September


From Cristobal
Ancon................September 7
Panama,..............September 14
Cristobal.... . . ... ..September 21
Ancon ..... ..........September 28
From New York
Panama .. ............September 5
Cristobal. .............. September 12
Ancon. ........ ...... .September 19
Panama..............September 26


25th-OPERATING ENGINEERS, No.
595, Balboa Lodge Hall, 7 p. m.
AMERICAN LEGION, Post No. 7,
Fort Clayton, 7:30 p. m.
V. F. W. Post No. 100, Old Boy
Scout Building, Cristobal, 7:30 p. m.
26th-AMERICAN LEGION AUXIL-
IARY, Unit No. 2, Cristobal Legion
Home, 7:30 p. m.
A 17 o r1. NT.x CO J-----


hite Schools

After Summ





September 7,1951


THE PANAMA CANAL REVIEW


Official
Panama Canal Company Publication
Published Monthly at
BALBOA HEIGHTS, CANAL ZONE


Printed by the Panama Canal Press
Mount Hope, Canal Zone
F. K. NEWCOMER
Governor


HERBERT D.


Lieutenant Governor
E. C. LOMBARD


VOGEL


Executive


Secretary


J. RUFUS HARDY
Editor


LETTERS TO THE EDITOR
Letters containing inquiries, sugges-
tions, criticisms or opinions of a general
nature will be accepted. In all cases
possible, letters to THE REVIEW will be
answered individually. Those of suffi-
cient general interest will be published
in this paper. Letters must be authen-
tic and be signed although signatures
will not be published unless requested
and names of authors will be kept con-
fidential. Return address should be
given but THE REVIEW will not under-
take to return correspondence of any
nature.


BALBOA LOST last month one of its oldest and best known landmarks.


The old Balboa Police Station which had stood at the head of the Prado-since 1914-was
sold on high bid and was demolished during the past month. It was originally built in Empire
in 1906 and was moved to Balboa in 1914 when it became the Balboa Central Police Station.
The police moved out of the building in 1936 when the station was transferred to its present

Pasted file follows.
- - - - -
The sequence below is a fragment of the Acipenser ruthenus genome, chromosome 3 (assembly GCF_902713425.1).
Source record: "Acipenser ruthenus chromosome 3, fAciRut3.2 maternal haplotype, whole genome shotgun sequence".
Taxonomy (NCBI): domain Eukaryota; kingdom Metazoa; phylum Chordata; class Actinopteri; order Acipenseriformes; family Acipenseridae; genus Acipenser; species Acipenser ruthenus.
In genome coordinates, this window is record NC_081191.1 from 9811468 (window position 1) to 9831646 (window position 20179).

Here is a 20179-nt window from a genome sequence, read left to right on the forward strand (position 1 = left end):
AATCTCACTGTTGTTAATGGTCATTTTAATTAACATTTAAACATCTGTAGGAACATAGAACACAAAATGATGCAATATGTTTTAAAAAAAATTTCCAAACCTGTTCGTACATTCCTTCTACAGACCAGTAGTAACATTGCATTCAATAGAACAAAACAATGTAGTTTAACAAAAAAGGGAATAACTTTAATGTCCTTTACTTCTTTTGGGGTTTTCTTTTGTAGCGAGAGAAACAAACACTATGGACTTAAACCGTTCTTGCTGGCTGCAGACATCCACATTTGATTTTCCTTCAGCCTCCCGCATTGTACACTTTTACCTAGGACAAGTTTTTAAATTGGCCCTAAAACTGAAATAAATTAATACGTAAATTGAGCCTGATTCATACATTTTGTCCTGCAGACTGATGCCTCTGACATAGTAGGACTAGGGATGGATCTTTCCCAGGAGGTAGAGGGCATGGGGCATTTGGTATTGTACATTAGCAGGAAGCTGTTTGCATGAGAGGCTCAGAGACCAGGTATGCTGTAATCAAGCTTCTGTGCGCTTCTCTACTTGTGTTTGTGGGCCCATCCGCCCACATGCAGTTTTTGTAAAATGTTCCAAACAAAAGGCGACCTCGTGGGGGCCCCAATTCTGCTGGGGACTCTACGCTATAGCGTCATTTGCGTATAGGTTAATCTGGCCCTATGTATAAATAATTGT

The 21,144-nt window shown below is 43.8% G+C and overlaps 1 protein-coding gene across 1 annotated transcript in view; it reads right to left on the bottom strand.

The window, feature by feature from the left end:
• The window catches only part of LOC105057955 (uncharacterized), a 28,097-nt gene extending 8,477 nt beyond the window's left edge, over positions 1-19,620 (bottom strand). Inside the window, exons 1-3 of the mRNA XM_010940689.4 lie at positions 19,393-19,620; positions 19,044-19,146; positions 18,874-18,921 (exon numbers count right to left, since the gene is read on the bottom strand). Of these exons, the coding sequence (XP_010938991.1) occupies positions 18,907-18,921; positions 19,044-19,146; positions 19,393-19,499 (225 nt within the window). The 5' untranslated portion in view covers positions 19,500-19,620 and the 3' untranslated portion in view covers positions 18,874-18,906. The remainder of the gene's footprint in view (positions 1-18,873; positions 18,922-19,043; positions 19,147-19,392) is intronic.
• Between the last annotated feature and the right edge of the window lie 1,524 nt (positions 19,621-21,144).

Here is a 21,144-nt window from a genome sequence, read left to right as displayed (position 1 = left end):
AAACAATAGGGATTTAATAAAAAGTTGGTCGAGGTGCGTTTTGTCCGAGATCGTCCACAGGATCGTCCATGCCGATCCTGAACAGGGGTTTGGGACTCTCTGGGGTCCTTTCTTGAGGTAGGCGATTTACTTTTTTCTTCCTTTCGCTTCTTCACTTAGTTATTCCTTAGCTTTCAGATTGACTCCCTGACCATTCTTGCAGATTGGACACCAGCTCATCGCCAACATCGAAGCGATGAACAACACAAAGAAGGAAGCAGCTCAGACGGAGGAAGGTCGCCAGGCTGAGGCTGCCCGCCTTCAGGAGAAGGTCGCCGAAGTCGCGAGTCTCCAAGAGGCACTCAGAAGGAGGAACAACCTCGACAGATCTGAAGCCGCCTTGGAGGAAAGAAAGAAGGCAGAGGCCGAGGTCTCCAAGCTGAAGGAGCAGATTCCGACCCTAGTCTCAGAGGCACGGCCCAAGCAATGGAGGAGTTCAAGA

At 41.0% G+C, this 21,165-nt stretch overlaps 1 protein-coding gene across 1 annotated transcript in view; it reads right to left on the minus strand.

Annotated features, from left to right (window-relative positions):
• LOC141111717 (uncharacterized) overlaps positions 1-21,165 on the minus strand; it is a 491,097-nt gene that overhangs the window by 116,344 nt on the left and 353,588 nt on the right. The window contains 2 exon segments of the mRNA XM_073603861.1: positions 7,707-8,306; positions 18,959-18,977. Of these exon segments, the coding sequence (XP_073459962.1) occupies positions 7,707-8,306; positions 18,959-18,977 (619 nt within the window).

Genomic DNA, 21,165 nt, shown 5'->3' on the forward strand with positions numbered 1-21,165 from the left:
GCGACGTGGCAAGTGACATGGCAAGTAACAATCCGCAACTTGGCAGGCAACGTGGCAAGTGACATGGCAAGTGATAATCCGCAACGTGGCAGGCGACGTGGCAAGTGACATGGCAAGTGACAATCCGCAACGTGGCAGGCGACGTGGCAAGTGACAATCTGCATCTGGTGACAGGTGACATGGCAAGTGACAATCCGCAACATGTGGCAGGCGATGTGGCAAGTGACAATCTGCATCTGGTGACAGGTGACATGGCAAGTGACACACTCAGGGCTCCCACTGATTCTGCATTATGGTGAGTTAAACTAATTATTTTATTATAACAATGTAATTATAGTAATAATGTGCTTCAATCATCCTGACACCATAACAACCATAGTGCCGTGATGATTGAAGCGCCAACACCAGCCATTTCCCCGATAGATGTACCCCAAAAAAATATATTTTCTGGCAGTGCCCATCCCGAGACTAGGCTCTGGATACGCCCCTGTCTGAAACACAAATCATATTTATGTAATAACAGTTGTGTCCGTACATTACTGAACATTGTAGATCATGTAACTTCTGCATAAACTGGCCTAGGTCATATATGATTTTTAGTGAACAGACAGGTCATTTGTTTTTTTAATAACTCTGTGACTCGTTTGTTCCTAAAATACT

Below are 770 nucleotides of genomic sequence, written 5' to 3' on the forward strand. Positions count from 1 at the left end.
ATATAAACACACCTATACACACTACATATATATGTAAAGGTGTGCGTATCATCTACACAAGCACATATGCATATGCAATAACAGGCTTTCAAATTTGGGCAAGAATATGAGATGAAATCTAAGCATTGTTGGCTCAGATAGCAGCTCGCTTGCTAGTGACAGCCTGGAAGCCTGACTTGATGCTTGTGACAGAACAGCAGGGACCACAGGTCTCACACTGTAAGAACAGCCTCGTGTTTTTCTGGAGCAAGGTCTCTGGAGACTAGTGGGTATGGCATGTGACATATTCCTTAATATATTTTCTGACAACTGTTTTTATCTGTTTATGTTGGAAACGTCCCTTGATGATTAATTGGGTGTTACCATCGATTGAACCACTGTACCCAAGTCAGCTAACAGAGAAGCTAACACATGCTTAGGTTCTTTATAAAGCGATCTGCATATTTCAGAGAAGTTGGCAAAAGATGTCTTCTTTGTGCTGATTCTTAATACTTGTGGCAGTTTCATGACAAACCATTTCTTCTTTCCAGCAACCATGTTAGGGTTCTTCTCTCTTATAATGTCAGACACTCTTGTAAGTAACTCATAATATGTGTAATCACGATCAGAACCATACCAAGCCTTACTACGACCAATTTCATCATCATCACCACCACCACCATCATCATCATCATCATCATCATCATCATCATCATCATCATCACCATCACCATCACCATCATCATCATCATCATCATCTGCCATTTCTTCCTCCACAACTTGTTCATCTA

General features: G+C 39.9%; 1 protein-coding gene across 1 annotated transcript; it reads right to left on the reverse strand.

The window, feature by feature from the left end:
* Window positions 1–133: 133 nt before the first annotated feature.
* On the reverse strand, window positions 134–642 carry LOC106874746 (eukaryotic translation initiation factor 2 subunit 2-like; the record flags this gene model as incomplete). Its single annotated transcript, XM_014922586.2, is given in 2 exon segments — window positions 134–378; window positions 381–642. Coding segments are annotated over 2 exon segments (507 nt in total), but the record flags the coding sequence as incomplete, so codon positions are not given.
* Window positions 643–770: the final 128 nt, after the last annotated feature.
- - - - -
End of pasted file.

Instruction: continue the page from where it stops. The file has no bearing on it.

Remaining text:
quarters on La Boca Road. Since then the old station has been used variously by the License
Bureau, the Silver Personnel Bureau, the Girl Scouts for storage, and the Schools Division.
Since 1938 the upper floor has been used as a girls' dormitory for the Canal Zone Junior College.


SUBSCRIPTIONS


Yearly
PANAMA


subscriptions


CANAL


REVIEW


address in the Postal Union:
$1.00


Postal


money


orders


should


made payable to the Treasurer, Pan-


ama


Canal


Company,


and mailed


to the Editor, THE PANAMA
REVIEW, Balboa Heights, C.


SINGLE COPIES
THE PANAMA CANAL REVIEW


CANAL
Z.


IS On


sale at all Panama Canal Company


Clubhouses,


Commissaries,


Hotels for ten days after publication
date for:


5 Cents a Copy


Single


copies


the close


general sales and individual copies
by mail:


STOVE CLEANING FREE
The present charge of $2 for the clean-
ing of electric ranges when quarters are
vacated will no longer be made. Approval
of the recommendation to drop this charge
was given recently by Governor Newcomer.
The monthly charges made for the use of


el ctnc ran es s a


mainte-


nance and replacement of parts. The cost
of cleaning ranges after quarters are vacated
will now be absorbed in the regular main-
tenance charges.

NEW PHONE DIRECTORY
Listings for the 1952 edition of the
Panama Canal Company's telephone
directory may still be made if received
within the next few days, according to
an announcement at the Electrical Di-
vision offices.
While August 30th was originally set
as the deadline for new or revised
listings in the telephone directory, the
additional time has been given to per-
mit last-minute changes. The direc-
tory is scheduled to go to press late
this year.


Julian L. Schley; General Robert E. Wood,
former Chief Quartermaster of the Canal
and later President of Sears, Roebuck and